If Boston College were to pull off the win without making a crossroads deal, they’d do so with their defense, which is one of the best in the nation. They’re 5th in FEI, first in the S&P+, first in total defense and third in scoring defense, leaning on a vicious front seven that is tremendous at getting to the quarterback and ball carrier in the backfield. They have three strong linebackers, led by Steven Daniels in the middle. The senior has 57 tackles (15 for loss), six sacks, a pick and a couple pass break-ups, doing his best Luke Kuechly impression. Senior safety Justin Simmons is the leader in the defensive backfield, with 54 tackles and three picks.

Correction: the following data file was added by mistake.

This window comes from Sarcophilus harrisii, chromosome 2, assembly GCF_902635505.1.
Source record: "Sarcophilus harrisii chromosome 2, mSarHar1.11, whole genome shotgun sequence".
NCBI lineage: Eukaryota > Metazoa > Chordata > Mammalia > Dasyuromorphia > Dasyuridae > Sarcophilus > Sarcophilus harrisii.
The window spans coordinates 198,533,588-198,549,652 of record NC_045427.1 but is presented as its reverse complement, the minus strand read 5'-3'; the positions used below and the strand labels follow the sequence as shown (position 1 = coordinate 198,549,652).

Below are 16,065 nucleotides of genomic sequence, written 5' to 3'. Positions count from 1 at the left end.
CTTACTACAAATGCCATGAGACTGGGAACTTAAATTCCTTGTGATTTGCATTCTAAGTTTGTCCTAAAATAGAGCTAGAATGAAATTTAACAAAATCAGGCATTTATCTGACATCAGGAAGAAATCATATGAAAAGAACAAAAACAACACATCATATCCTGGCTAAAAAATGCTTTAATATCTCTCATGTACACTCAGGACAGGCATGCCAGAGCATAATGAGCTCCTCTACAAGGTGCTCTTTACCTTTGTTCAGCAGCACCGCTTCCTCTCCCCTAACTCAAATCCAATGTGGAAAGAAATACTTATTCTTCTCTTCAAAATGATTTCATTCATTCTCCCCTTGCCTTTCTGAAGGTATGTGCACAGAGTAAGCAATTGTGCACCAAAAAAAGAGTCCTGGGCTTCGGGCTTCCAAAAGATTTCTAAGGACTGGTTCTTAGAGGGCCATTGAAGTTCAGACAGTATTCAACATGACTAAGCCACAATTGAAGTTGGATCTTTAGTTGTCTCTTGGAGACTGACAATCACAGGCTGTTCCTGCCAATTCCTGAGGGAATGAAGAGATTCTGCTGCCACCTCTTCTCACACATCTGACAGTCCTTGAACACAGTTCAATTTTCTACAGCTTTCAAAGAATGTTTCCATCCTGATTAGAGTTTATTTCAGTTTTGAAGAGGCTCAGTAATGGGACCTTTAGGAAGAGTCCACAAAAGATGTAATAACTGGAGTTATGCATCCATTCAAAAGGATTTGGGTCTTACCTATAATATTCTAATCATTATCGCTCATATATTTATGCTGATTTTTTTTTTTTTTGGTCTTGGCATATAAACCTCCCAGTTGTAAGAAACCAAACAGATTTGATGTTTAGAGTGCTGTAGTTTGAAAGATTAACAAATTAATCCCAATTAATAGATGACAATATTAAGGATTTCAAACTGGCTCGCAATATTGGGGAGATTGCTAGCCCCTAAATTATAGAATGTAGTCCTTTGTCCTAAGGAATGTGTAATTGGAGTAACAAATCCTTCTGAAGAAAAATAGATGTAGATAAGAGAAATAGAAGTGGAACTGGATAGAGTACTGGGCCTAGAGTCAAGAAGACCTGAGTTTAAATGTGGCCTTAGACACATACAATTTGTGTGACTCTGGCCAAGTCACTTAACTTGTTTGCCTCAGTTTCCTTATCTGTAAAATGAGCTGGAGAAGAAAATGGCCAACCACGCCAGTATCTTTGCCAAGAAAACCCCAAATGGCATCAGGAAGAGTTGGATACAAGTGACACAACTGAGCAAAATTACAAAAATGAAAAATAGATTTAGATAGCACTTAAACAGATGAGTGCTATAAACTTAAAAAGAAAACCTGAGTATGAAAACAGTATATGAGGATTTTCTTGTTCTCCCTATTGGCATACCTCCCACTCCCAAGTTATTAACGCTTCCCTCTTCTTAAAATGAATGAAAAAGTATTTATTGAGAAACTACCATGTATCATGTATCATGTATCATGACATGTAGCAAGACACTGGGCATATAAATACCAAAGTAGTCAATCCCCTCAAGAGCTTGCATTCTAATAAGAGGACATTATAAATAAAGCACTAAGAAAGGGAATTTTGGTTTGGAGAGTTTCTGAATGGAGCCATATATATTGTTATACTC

Running the ball seems like it’ll be tough sledding, but I think you can successfully attack this defense through the air. The Eagles can burn the land and boil the sea, but I don’t think they’ll be able to take the sky from DeShone Kizer and Will Fuller, both coming off quiet weeks against Wake Forest. Starting corner Isaac Yiadom has been banged up since injuring his shoulder against Virginia Tech earlier this month. The other starter at corner, Kamrin Moore, went down for the season against Louisville. From watching highlights of the Clemson game, it seemed like the Tigers found most of their success getting past the second level and forcing the secondary to make tackles, which they weren’t always able to do. Deshaun Watson threw for 420 yards on 41 attempts under what seemed like heavy pressure, while the Tigers rushing attack averaged just 3.1 yards per carry. The Eagles are going to be in the backfield a lot.